ECOWAS: Stakeholders advocate for strong national, regional public health institutions

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Jean-Francoois Hasperue, Charge d’Affairs, French Embassy Abuja, has stressed the need to support the development of resilient health systems that are able to anticipate, prepare and respond to public health emergencies across countries in the West Africa sub-region.

Hasperue made this known during the launch of the strengthening of RHPH Project at the Abuja Continental Hotel on Thursday.

According to him, there is a crucial need to support the building of strong national and regional public health institutions able to prevent and manage current and future health threats.

He said,”I am very pleased to officially launch today the project “Human resources in Public Health” financed by the French Development Agency (AFD) and implemented by Expertise France in close partnership with the West African Health Organization (WAHO).

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“As we are all aware, the COVID-19 pandemic shed a brutal light on the weaknesses caused by the lack of investments in health systems. There is a crucial need to support the development of resilient health systems, able to anticipate, prepare and respond to public health emergencies. This is one of the priorities of France as stated in its new Global Health Strategy that was disclosed in October last year.

“The COVID crisis also demonstrated that strengthening health systems alone will not be enough to fight emerging health threats. Indeed, a “One Health” Approach, taking into account the interrelations between the health of people, animals and the Planet ecosystems, is needed.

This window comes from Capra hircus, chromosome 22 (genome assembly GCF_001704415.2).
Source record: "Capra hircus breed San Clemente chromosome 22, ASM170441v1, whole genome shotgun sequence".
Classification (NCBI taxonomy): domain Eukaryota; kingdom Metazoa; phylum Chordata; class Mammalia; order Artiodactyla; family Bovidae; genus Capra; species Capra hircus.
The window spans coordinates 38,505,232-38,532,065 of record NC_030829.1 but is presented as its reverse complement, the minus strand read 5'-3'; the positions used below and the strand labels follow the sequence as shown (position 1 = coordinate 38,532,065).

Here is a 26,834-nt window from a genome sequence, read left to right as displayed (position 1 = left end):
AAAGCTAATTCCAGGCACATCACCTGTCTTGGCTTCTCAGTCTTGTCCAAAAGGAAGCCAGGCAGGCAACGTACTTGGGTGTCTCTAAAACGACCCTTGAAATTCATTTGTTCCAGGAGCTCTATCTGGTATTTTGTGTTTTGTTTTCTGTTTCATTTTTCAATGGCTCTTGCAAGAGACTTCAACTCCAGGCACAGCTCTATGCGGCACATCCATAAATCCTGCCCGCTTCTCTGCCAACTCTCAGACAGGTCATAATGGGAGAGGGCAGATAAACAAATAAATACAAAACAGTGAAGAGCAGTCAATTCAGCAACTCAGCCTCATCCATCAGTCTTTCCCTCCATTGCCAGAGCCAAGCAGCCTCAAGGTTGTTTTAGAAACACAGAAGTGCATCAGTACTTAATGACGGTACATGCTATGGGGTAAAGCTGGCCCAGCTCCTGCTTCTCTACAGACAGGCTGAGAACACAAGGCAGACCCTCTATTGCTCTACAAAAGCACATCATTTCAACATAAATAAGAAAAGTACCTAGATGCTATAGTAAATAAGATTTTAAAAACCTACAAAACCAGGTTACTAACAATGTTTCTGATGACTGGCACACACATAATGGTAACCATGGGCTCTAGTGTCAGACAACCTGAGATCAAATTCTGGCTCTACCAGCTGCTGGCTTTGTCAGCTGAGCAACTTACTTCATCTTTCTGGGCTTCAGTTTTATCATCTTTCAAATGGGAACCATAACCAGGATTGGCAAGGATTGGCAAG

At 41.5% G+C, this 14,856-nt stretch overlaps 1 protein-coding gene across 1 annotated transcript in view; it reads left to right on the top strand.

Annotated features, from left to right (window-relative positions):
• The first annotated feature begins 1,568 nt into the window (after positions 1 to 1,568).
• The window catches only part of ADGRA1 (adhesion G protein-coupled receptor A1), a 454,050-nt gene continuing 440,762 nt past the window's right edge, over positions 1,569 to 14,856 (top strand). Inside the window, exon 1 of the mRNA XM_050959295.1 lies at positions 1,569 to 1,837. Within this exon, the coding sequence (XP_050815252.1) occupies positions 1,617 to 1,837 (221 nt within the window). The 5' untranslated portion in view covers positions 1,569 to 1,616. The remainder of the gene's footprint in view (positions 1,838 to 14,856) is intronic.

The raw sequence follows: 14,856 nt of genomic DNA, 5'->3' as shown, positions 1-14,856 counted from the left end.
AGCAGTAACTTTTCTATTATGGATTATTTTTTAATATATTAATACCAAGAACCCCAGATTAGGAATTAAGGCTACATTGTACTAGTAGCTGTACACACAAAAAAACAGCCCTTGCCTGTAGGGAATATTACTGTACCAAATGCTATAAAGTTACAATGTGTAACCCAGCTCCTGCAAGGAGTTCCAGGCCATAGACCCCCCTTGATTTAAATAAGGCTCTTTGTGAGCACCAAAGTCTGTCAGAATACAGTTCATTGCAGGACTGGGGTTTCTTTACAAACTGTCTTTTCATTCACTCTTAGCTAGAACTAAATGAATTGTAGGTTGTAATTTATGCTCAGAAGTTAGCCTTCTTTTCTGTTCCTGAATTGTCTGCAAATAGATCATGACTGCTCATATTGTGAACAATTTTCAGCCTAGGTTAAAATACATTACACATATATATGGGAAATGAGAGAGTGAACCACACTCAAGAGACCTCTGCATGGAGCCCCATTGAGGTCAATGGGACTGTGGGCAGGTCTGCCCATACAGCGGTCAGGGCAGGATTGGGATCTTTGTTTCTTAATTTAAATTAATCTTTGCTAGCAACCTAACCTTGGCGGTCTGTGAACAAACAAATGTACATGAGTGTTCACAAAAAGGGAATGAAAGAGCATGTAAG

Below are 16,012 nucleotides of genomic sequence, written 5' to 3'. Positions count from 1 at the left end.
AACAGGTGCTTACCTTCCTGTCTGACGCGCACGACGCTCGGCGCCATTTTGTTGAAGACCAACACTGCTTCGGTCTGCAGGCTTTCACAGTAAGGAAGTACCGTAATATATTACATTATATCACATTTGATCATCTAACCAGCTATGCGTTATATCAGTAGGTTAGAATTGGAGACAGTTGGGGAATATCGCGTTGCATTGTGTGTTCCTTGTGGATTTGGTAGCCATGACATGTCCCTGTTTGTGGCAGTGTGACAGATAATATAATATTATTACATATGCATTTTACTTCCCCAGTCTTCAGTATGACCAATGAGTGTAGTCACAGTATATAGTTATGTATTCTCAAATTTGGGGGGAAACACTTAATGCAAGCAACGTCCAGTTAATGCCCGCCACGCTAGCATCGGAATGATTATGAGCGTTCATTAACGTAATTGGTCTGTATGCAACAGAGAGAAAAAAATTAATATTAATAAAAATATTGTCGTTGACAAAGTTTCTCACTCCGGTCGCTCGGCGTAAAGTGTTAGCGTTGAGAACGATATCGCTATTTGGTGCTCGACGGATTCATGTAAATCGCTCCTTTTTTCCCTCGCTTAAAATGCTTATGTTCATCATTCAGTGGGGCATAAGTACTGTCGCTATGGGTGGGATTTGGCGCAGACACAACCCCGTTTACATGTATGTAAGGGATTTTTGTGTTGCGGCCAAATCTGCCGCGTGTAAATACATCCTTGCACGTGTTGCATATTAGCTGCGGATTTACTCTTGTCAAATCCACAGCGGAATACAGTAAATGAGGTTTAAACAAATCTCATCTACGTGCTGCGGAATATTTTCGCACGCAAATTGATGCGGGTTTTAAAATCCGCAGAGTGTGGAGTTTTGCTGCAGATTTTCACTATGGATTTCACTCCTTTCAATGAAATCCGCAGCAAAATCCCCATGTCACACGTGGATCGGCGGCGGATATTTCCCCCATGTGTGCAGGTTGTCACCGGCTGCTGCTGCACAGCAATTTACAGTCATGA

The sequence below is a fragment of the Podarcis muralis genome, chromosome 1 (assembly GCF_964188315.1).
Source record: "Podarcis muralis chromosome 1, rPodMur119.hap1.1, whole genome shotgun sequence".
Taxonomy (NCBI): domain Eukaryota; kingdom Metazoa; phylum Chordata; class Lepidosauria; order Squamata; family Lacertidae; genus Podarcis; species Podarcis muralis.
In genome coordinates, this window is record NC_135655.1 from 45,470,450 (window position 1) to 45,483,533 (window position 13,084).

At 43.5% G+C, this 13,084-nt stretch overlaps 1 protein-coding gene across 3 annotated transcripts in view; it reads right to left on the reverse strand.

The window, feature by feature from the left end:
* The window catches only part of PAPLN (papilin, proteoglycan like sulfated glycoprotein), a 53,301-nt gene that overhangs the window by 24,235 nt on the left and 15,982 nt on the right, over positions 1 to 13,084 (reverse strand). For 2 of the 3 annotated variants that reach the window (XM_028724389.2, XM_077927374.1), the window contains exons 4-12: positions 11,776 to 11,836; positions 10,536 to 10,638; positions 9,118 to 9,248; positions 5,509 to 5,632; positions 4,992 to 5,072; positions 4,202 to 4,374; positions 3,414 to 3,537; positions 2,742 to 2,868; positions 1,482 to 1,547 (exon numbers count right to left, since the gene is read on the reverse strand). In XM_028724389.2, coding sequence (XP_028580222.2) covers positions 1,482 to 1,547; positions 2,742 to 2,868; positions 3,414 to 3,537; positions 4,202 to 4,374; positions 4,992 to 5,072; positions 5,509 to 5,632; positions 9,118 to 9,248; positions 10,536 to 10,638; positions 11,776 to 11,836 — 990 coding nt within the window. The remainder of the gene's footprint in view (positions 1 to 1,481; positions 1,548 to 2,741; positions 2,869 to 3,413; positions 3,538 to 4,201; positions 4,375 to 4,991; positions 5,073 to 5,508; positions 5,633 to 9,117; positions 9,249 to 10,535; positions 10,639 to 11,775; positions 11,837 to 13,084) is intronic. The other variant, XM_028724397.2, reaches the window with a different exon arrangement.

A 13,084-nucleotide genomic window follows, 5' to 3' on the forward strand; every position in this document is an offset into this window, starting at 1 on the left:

“Therefore, France is aiming to support the building of strong national and regional public health institutions able to prevent and manage current and future health threats. As you all know, threats linked to environmental degradation (climate change, biodiversity loss, microbial resistance, pollutions etc.) affect all countries in the world with a rising frequency and severity. We not only need to build resilient health systems but also strong “systems for health”.

He added,”To do so, France is committed to ensuring a multi-disciplinary and coordinated response to health emergencies.

“Health security relies on qualified human resources for health who will be able to adapt to evolving needs. The shortage of health workforce is a global issue but is nowhere more felt than in Africa. By 2030, the projected global shortage is about 10 million health workers (WHO). This is why France has made it as number 1 priority of its global Health strategy. The project we are launching today is a concrete example of this commitment.

“This project is also a new step in France’s partnership with ECOWAS and its specialized agency: the West African Health organization. This partnership has been built since 2016 around three main areas of collaboration: 1) health security, 2) reproductive and maternal health, and 3) the development of human resources for the sector and the region. In these dellicult to we in the we gia, EcoWN is one ukion the 7.

“Let me conclude by wishing a very successful implementation to WAHO Ev and Expertise France Teams for the benefit of the whole West African Population.”

In his remarks, Xavier MURON, Country Director Nigeria, Agence Francaise De Development (ADF) said,“The COVID-19 pandemic shed a brutal light on the weaknesses caused by the lack of investments in health systems. There is a crucial need to support the development of resilient health systems, able to anticipate, prepare and respond to public health emergencies.”